Archaeologists have discovered an ancient Etruscan tomb in Italy that remained untouched for 2,600 years. The tomb, located in the necropolis of Osteria in Vulcea, contains a rich collection of artifacts that provide valuable information about Etruscan life and culture.
The tomb was discovered in April this year, but has been open open recently. It is a large double chamber excavated in the rock. The entrance was blocked by rock slabs removed by archaeologists, the municipality of Montalto di Castro told Facebook.
Inside the tomb, archaeologists found a rich collection of objects, including ceramics, ancient wine vessels, decorative accessories, iron objects, bronze artifacts such as a cauldron, and a tablecloth from a funerary banquet. Many items were in near perfect condition.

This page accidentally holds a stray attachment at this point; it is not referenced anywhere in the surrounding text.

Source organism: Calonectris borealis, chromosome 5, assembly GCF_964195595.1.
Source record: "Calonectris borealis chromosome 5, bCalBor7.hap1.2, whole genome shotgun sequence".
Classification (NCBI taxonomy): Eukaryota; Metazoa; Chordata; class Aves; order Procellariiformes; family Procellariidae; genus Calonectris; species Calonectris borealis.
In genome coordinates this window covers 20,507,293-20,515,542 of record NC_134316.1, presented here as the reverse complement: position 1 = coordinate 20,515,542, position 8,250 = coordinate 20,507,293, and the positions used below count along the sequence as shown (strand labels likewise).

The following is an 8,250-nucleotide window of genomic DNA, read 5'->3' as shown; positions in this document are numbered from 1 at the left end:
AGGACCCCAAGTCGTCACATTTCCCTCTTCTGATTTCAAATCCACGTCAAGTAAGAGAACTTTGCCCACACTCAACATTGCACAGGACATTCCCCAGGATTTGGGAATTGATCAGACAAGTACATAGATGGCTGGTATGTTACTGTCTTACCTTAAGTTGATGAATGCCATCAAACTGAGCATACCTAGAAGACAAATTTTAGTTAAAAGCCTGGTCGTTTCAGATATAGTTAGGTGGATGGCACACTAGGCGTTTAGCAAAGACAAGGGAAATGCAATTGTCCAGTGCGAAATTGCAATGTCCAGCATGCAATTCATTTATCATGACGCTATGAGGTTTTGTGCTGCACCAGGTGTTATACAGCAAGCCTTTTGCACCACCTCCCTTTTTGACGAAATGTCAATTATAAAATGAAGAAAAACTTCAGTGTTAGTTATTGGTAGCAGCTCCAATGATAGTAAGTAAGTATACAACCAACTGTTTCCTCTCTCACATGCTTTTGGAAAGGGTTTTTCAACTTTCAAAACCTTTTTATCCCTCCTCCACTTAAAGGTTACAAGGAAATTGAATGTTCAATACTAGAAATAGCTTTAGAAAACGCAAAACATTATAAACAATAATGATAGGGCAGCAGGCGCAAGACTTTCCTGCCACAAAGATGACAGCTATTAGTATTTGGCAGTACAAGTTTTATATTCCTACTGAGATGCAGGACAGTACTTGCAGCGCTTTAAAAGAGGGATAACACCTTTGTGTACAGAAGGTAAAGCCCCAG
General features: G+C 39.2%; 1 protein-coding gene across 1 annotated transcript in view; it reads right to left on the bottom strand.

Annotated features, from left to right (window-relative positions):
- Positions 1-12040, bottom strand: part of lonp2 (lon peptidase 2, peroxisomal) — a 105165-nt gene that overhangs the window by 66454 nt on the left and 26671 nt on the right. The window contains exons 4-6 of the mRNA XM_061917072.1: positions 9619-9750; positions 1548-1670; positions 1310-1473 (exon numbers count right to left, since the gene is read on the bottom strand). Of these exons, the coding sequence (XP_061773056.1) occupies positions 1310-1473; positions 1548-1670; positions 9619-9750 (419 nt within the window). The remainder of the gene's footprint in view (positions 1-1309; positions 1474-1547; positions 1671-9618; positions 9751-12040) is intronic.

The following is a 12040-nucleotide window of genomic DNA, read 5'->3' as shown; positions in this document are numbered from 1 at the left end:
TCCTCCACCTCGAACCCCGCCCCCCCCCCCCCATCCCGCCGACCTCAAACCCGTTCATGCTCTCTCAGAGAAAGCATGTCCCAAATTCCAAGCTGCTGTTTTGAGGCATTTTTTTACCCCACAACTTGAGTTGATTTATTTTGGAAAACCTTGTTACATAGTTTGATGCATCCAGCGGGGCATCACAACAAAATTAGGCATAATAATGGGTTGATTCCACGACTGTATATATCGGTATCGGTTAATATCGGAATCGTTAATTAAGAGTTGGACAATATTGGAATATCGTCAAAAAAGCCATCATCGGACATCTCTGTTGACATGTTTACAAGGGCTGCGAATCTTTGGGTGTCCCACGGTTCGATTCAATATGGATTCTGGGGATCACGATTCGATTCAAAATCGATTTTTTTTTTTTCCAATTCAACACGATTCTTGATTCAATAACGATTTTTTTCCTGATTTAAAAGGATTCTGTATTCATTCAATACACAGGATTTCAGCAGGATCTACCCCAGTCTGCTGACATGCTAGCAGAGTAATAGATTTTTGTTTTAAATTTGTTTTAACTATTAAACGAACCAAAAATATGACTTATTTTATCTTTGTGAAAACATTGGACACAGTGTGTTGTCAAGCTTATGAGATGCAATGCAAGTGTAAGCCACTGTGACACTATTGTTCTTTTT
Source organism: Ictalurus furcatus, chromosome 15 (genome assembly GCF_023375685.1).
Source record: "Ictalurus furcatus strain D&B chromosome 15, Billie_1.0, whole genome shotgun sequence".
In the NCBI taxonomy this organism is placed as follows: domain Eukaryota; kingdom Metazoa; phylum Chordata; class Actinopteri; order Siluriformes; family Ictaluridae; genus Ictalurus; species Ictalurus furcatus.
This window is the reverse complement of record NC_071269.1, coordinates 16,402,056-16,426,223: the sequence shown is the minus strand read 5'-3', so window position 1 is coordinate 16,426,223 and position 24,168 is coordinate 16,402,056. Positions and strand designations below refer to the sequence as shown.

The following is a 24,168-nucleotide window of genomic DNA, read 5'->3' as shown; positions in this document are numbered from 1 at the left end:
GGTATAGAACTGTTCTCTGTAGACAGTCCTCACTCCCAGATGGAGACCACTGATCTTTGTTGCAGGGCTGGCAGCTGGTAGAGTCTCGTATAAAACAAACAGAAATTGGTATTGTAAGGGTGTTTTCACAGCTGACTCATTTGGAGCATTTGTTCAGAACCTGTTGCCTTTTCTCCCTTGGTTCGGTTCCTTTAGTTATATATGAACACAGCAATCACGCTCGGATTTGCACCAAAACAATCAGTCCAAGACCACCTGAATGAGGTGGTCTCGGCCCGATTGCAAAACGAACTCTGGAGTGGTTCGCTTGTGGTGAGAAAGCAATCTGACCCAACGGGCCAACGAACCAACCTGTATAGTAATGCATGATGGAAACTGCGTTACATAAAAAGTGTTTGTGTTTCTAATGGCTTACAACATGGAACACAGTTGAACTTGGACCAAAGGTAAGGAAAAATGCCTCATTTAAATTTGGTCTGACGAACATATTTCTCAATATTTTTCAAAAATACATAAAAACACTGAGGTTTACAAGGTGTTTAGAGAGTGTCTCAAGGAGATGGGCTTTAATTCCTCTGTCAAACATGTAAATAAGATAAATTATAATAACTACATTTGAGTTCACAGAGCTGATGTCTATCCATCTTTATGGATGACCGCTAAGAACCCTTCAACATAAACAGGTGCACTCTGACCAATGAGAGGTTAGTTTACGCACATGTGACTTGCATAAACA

Some wine vessels, or amphorae, seem to originate from Greece, and two probably come from the island of Chios. This emphasizes the importance of the wine trade to the Etruscans.
According to the archaeologists, the nature of the objects indicates that they probably belonged to a high-class family.
Now the researchers intend to carefully study the findings, which may provide important information about life in ancient Vulcea and the elites of the city, in particular, in times when the settlement flourished.
Recall, in Greece found a sunken ancient city in the age of 1800 years.
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